How Many Banana Equivalent Doses Is That?

Aug 1, 2023 | Home Technology

Every once in a while, the tech world pulls a funny on the rest of us that is way too silly to ignore. Such is the case with the Banana Equivalent Dose (BED), a highly unofficial measurement of radiation exposure on a scale that can only be explained as a bit fruity. Perhaps you've heard of it. No? Then let us explain.

We recently got a question from a customer about how much potential radiation he might be exposed to by having fiber optic internet in his home. At first, this might seem like a strange question, but there is actually some merit in asking it. Radiation from the internet is a real thing.

Traditional cable internet, which relies on twisted copper wires to bring you Google and the rest of the online world, can give off small amounts of electromagnetic radiation. It's not enough to do any real harm, being well below the international standards for acceptable exposure, but it's there, nonetheless.

Should cable internet customers be concerned? Not really. There are far more compelling reasons to dump cable and switch to fiber internet without worry about radiation: faster speeds, better reliability, more bandwidth, etc. But let's look at the BED in context.

The Banana Equivalent Dose "standard" is based on the fact that bananas, like all living things, give off radiation. In this case, bananas contain a small amount of naturally occurring radioactive potassium-40 (K-40). The average banana contains about 450 milligrams of potassium, of which about 0.0117% is K-40.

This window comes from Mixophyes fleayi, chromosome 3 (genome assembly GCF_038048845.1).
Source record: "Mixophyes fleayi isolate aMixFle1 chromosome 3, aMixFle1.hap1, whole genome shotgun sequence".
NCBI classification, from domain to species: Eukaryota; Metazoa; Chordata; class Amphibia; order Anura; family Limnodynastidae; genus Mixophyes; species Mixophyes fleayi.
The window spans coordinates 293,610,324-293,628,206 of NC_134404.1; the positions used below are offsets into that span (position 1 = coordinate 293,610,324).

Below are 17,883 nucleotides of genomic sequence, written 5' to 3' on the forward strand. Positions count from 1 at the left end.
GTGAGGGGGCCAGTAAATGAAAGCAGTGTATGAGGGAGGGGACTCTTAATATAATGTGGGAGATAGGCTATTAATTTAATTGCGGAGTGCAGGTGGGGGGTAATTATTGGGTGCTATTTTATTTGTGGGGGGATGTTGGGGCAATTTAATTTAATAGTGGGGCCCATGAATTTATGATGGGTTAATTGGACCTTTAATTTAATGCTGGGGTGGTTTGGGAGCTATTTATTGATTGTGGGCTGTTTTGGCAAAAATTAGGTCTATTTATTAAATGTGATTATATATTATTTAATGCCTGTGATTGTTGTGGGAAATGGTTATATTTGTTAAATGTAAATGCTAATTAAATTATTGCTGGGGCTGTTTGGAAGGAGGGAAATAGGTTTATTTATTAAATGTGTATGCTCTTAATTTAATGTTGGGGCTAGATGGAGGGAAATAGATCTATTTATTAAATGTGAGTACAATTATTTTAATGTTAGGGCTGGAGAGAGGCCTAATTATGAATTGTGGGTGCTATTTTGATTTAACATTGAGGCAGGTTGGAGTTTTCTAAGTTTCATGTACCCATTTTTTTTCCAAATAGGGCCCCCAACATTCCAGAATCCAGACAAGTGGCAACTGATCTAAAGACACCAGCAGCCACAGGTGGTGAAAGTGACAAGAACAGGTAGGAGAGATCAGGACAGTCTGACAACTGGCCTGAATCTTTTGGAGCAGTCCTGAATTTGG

How much radiation does a banana give off compared to other things we normally associate with harmful rays? What if we compared bananas to other radiation sources, just for the fun of it? That's the thinking behind the BED.

Here's how the Banana Equivalent Dose stacks up to other common sources of radiation:

Radiation Source

Equivalent Dose (μSv)

Comparison to BED (1 banana = 0.1 μSv)

Banana (average)


1 banana

Background Radiation (annual average)

2,400 - 3,600

24,000 - 36,000 bananas

Chest X-ray

0.1 - 0.2

1,000 - 2,000 bananas

Transatlantic Flight (single)

30 - 80

300 - 800 bananas

Smoking 1 pack of cigarettes


300 bananas



3,000 bananas

CT Scan (head)


10,000 bananas

CT Scan (abdomen)


80,000 bananas

Occupational Exposure Limit (annual)


200,000 bananas

Living near a nuclear power plant (annual)

0.01 - 0.1

0.1 - 1 banana

Coal Power Plant (annual)

0.3 - 1.5

3 - 15 bananas

Fiber Optic Cable


0 bananas (no radiation exposure)

Interestingly, the average human is more radioactive than a banana. In an ironic twist, one of the most common human radioactive emissions is...wait for it...potassium-40. And just like that, we find ourselves back at the start of the BED standard again.

Clearly, radiation isn't a big concern when chowing down a banana or slicing it into your breakfast cereal. Did you even think about it until now? Probably not. But you will from now on.

Banana the Dog gives off love in large doses.

So, keep eating your bananas. They are a far better source of good potassium than bad potassium, as the radioactive K-40 would barely register on a Geiger counter, if at all. And neither would a fiber optic cable, which lands at a firm zero on the BED scale.

Stop worrying about how harmful fiber optic internet might be (0%) and start enjoying how much better your online life will be once you ditch the cable and flip on the fiber.

And if you happen to own a dog named Banana, as one of our team members does, pet her for us. She radiates copious amounts of cuteness.

  • banana equivalent dose
  • bananas
  • Fiber internet
  • cable internet

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